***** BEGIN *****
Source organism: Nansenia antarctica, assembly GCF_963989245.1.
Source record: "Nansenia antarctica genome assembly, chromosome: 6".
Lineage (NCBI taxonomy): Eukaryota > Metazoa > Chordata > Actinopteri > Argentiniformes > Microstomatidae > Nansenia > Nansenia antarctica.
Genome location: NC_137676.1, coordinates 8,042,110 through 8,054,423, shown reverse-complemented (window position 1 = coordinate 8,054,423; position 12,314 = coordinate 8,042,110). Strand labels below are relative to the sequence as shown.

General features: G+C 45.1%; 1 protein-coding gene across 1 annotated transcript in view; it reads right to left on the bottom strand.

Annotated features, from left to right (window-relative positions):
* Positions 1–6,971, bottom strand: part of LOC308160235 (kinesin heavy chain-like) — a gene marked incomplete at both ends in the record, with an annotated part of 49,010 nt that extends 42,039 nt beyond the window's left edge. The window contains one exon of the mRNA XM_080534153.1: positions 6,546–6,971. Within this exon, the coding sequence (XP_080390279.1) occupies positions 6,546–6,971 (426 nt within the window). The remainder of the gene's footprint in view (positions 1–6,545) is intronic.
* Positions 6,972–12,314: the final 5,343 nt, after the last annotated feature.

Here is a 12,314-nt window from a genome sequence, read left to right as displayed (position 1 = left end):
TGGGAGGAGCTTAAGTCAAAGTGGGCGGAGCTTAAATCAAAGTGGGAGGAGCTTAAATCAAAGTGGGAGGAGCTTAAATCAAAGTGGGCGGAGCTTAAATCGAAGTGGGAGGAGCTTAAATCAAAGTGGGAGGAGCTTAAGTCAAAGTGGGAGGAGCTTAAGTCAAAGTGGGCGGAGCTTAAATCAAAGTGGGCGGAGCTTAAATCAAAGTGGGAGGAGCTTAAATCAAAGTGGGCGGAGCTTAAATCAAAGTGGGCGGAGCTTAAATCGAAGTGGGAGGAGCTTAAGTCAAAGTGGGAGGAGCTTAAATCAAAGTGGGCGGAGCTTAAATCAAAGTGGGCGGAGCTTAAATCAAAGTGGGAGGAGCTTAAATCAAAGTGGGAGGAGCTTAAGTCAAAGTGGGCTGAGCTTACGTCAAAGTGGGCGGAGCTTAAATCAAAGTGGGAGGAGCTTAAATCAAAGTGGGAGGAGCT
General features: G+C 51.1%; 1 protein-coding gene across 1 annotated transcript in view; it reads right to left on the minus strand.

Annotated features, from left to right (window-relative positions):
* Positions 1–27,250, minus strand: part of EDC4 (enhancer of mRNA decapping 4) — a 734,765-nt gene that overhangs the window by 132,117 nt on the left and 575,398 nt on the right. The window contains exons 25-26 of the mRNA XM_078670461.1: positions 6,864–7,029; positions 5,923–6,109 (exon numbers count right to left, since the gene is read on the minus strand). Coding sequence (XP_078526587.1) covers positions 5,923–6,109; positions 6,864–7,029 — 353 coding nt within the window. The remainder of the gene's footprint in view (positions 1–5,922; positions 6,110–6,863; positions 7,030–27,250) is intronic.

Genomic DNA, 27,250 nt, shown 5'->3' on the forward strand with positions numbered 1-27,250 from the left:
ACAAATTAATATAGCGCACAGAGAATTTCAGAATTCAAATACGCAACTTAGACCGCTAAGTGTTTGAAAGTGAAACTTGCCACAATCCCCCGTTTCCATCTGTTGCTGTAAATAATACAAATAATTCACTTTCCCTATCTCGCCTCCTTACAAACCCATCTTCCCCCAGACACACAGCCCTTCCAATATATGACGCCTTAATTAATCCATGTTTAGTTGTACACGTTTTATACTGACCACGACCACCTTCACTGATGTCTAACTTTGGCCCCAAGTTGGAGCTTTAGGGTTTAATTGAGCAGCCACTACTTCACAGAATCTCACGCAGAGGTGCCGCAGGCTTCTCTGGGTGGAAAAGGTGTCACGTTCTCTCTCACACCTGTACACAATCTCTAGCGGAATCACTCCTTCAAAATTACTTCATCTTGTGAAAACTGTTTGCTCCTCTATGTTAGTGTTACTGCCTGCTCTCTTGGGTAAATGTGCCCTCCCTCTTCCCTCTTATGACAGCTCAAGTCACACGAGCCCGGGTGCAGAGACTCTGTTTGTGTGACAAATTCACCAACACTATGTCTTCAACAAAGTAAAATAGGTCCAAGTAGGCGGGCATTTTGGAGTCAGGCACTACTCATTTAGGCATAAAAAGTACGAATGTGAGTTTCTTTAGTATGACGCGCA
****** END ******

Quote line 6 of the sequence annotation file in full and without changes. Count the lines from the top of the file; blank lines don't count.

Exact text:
Annotated features, from left to right (window-relative positions):